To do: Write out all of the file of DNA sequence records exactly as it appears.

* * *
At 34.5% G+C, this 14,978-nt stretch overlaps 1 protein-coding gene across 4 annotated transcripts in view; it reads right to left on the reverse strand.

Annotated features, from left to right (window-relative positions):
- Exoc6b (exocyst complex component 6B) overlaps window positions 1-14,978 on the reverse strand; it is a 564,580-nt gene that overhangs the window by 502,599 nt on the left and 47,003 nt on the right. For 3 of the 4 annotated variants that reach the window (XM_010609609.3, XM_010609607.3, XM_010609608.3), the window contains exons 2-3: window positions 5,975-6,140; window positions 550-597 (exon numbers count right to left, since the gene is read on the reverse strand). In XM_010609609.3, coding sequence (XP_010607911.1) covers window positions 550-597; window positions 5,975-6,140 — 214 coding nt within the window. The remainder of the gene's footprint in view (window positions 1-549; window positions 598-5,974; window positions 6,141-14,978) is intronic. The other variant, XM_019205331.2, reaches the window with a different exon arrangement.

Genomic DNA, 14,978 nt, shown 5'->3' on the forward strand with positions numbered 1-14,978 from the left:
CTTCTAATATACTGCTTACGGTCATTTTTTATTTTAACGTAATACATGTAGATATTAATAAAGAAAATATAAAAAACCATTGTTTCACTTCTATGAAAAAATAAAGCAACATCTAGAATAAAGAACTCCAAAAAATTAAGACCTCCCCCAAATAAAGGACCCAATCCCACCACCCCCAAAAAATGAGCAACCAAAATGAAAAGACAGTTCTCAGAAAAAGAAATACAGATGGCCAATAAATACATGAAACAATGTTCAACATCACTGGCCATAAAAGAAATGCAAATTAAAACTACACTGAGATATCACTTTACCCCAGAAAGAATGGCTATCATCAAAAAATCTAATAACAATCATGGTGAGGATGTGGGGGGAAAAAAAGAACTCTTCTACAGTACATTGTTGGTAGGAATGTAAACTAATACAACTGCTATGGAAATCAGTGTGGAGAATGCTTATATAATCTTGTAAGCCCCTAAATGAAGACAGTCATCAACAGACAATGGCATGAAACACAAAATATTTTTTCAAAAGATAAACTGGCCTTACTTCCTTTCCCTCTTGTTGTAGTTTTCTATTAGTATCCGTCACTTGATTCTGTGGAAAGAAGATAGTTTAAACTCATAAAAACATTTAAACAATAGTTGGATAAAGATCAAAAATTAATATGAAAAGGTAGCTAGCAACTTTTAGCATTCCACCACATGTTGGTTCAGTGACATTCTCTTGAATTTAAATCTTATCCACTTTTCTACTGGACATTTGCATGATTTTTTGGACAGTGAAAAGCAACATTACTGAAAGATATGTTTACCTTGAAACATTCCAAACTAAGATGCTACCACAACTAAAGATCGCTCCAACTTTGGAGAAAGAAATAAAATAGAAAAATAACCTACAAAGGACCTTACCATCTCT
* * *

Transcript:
At 34.5% G+C, this 14,978-nt stretch overlaps 1 protein-coding gene across 4 annotated transcripts in view; it reads right to left on the reverse strand.

Annotated features, from left to right (window-relative positions):
- Exoc6b (exocyst complex component 6B) overlaps window positions 1-14,978 on the reverse strand; it is a 564,580-nt gene that overhangs the window by 502,599 nt on the left and 47,003 nt on the right. For 3 of the 4 annotated variants that reach the window (XM_010609609.3, XM_010609607.3, XM_010609608.3), the window contains exons 2-3: window positions 5,975-6,140; window positions 550-597 (exon numbers count right to left, since the gene is read on the reverse strand). In XM_010609609.3, coding sequence (XP_010607911.1) covers window positions 550-597; window positions 5,975-6,140 — 214 coding nt within the window. The remainder of the gene's footprint in view (window positions 1-549; window positions 598-5,974; window positions 6,141-14,978) is intronic. The other variant, XM_019205331.2, reaches the window with a different exon arrangement.

Genomic DNA, 14,978 nt, shown 5'->3' on the forward strand with positions numbered 1-14,978 from the left:
CTTCTAATATACTGCTTACGGTCATTTTTTATTTTAACGTAATACATGTAGATATTAATAAAGAAAATATAAAAAACCATTGTTTCACTTCTATGAAAAAATAAAGCAACATCTAGAATAAAGAACTCCAAAAAATTAAGACCTCCCCCAAATAAAGGACCCAATCCCACCACCCCCAAAAAATGAGCAACCAAAATGAAAAGACAGTTCTCAGAAAAAGAAATACAGATGGCCAATAAATACATGAAACAATGTTCAACATCACTGGCCATAAAAGAAATGCAAATTAAAACTACACTGAGATATCACTTTACCCCAGAAAGAATGGCTATCATCAAAAAATCTAATAACAATCATGGTGAGGATGTGGGGGGAAAAAAAGAACTCTTCTACAGTACATTGTTGGTAGGAATGTAAACTAATACAACTGCTATGGAAATCAGTGTGGAGAATGCTTATATAATCTTGTAAGCCCCTAAATGAAGACAGTCATCAACAGACAATGGCATGAAACACAAAATATTTTTTCAAAAGATAAACTGGCCTTACTTCCTTTCCCTCTTGTTGTAGTTTTCTATTAGTATCCGTCACTTGATTCTGTGGAAAGAAGATAGTTTAAACTCATAAAAACATTTAAACAATAGTTGGATAAAGATCAAAAATTAATATGAAAAGGTAGCTAGCAACTTTTAGCATTCCACCACATGTTGGTTCAGTGACATTCTCTTGAATTTAAATCTTATCCACTTTTCTACTGGACATTTGCATGATTTTTTGGACAGTGAAAAGCAACATTACTGAAAGATATGTTTACCTTGAAACATTCCAAACTAAGATGCTACCACAACTAAAGATCGCTCCAACTTTGGAGAAAGAAATAAAATAGAAAAATAACCTACAAAGGACCTTACCATCTCT